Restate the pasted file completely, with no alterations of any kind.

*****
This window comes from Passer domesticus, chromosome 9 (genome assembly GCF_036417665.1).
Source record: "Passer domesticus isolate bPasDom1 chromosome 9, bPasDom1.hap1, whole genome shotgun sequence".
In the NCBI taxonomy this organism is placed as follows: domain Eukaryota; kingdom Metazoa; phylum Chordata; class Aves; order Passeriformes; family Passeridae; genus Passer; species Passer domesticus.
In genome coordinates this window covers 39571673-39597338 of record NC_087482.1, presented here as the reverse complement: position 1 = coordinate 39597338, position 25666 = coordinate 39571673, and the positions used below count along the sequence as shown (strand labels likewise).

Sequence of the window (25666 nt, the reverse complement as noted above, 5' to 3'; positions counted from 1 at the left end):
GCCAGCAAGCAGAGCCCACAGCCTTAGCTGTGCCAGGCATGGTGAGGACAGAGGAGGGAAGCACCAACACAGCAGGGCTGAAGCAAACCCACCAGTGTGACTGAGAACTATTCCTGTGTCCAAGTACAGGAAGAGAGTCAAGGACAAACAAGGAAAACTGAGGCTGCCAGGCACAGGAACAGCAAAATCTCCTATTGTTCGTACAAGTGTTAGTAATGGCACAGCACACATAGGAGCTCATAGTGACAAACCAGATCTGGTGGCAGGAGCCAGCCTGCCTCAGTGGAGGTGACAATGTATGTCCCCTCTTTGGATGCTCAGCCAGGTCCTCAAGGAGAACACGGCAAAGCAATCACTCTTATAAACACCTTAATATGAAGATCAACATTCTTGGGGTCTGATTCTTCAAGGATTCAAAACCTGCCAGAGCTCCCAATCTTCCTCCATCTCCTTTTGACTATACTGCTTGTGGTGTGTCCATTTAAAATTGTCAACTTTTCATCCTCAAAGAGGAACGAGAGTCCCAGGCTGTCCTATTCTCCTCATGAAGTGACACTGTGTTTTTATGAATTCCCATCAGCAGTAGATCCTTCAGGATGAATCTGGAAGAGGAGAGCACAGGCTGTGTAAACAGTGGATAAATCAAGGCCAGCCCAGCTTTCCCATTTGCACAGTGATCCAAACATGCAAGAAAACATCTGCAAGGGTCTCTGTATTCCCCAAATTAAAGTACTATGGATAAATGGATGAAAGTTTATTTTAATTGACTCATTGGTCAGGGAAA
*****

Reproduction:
This window comes from Passer domesticus, chromosome 9 (genome assembly GCF_036417665.1).
Source record: "Passer domesticus isolate bPasDom1 chromosome 9, bPasDom1.hap1, whole genome shotgun sequence".
In the NCBI taxonomy this organism is placed as follows: domain Eukaryota; kingdom Metazoa; phylum Chordata; class Aves; order Passeriformes; family Passeridae; genus Passer; species Passer domesticus.
In genome coordinates this window covers 39571673-39597338 of record NC_087482.1, presented here as the reverse complement: position 1 = coordinate 39597338, position 25666 = coordinate 39571673, and the positions used below count along the sequence as shown (strand labels likewise).

Sequence of the window (25666 nt, the reverse complement as noted above, 5' to 3'; positions counted from 1 at the left end):
GCCAGCAAGCAGAGCCCACAGCCTTAGCTGTGCCAGGCATGGTGAGGACAGAGGAGGGAAGCACCAACACAGCAGGGCTGAAGCAAACCCACCAGTGTGACTGAGAACTATTCCTGTGTCCAAGTACAGGAAGAGAGTCAAGGACAAACAAGGAAAACTGAGGCTGCCAGGCACAGGAACAGCAAAATCTCCTATTGTTCGTACAAGTGTTAGTAATGGCACAGCACACATAGGAGCTCATAGTGACAAACCAGATCTGGTGGCAGGAGCCAGCCTGCCTCAGTGGAGGTGACAATGTATGTCCCCTCTTTGGATGCTCAGCCAGGTCCTCAAGGAGAACACGGCAAAGCAATCACTCTTATAAACACCTTAATATGAAGATCAACATTCTTGGGGTCTGATTCTTCAAGGATTCAAAACCTGCCAGAGCTCCCAATCTTCCTCCATCTCCTTTTGACTATACTGCTTGTGGTGTGTCCATTTAAAATTGTCAACTTTTCATCCTCAAAGAGGAACGAGAGTCCCAGGCTGTCCTATTCTCCTCATGAAGTGACACTGTGTTTTTATGAATTCCCATCAGCAGTAGATCCTTCAGGATGAATCTGGAAGAGGAGAGCACAGGCTGTGTAAACAGTGGATAAATCAAGGCCAGCCCAGCTTTCCCATTTGCACAGTGATCCAAACATGCAAGAAAACATCTGCAAGGGTCTCTGTATTCCCCAAATTAAAGTACTATGGATAAATGGATGAAAGTTTATTTTAATTGACTCATTGGTCAGGGAAA